# Detecting a cycle in a directed graph using Depth First Traversal

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A cycle in a directed graph exists if there’s a back edge discovered during a DFS. A back edge is an edge from a node to itself or one of the ancestors in a DFS tree. For a disconnected graph, we get a DFS forest, so you have to iterate through all vertices in the graph to find disjoint DFS trees.

C++ implementation:

```#include <iostream>
#include <list>

using namespace std;

#define NUM_V   4

bool helper(list<int> *graph, int u, bool* visited, bool* recStack)
{
visited[u]=true;
recStack[u]=true;
list<int>::iterator i;
for(i = graph[u].begin();i!=graph[u].end();++i)
{
if(recStack[*i]) //if vertice v is found in recursion stack of this DFS traversal
return true;
else if(*i==u) //if there's an edge from the vertex to itself
return true;
else if(!visited[*i])
{   if(helper(graph, *i, visited, recStack))
return true;
}
}
recStack[u]=false;
return false;
}
/*
/The wrapper function calls helper function on each vertices which have not been visited. Helper function returns true if it detects a back edge in the subgraph(tree) or false.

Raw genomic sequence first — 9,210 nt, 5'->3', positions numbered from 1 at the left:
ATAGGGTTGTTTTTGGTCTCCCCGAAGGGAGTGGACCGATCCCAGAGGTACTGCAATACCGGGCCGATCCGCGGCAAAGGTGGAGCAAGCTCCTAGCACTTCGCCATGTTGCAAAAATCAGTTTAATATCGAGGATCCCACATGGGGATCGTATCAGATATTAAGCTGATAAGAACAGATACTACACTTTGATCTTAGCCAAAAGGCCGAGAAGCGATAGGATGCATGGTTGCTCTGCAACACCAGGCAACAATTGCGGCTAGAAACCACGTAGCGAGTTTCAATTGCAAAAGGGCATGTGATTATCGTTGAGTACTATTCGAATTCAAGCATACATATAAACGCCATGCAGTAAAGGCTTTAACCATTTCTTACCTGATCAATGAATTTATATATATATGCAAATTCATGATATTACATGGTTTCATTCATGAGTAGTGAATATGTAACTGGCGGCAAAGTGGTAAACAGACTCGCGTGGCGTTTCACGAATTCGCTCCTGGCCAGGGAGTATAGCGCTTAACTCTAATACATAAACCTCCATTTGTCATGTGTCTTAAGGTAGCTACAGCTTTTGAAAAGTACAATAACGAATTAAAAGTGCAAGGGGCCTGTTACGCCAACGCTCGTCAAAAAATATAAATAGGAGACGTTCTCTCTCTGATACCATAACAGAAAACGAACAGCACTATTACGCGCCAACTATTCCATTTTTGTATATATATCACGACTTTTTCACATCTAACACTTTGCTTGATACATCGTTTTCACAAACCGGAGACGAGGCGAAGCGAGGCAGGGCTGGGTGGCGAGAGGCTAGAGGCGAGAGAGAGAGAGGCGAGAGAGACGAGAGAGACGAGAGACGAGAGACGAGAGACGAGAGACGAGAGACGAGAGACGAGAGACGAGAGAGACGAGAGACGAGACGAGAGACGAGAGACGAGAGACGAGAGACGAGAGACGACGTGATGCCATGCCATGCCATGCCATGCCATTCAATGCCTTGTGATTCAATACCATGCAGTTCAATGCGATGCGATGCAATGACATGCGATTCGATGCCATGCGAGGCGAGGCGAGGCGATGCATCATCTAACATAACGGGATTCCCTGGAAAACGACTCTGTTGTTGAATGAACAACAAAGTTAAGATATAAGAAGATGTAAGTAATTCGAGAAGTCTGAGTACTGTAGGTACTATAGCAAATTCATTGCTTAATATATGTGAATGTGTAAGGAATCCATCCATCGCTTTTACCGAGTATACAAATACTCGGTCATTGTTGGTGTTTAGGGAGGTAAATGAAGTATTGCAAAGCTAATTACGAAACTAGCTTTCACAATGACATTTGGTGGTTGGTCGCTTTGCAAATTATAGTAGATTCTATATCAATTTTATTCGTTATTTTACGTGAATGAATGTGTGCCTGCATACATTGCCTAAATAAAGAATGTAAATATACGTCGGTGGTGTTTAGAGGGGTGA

*/
bool isCyclic(list<int> *graph, int V)
{
bool visited[V];  //array to track vertices already visited
bool recStack[V]; //array to track vertices in recursion stack of the traversal.

for(int i = 0;i<V;i++)
visited[i]=false, recStack[i]=false;  //initialize all vertices as not visited and not recursed

for(int u = 0; u < V; u++) //Iteratively checks if every vertices have been visited
{   if(visited[u]==false)
{  if(helper(graph, u, visited, recStack)) //checks if the DFS tree from the vertex contains a cycle
return true;
}
}
return false;
}
/*
Driver function
*/
int main()
{
list<int>* graph = new list<int>[NUM_V];
graph.push_back(1);
graph.push_back(2);
graph.push_back(2);
graph.push_back(0);
graph.push_back(3);
graph.push_back(3);
bool res = isCyclic(graph, NUM_V);
cout<<res<<endl;
}```

Result: As shown below, there are three back edges in the graph. One between vertex 0 and 2; between vertice 0, 1, and 2; and vertex 3. Time complexity of search is O(V+E) where V is the number of vertices and E is the number of edges.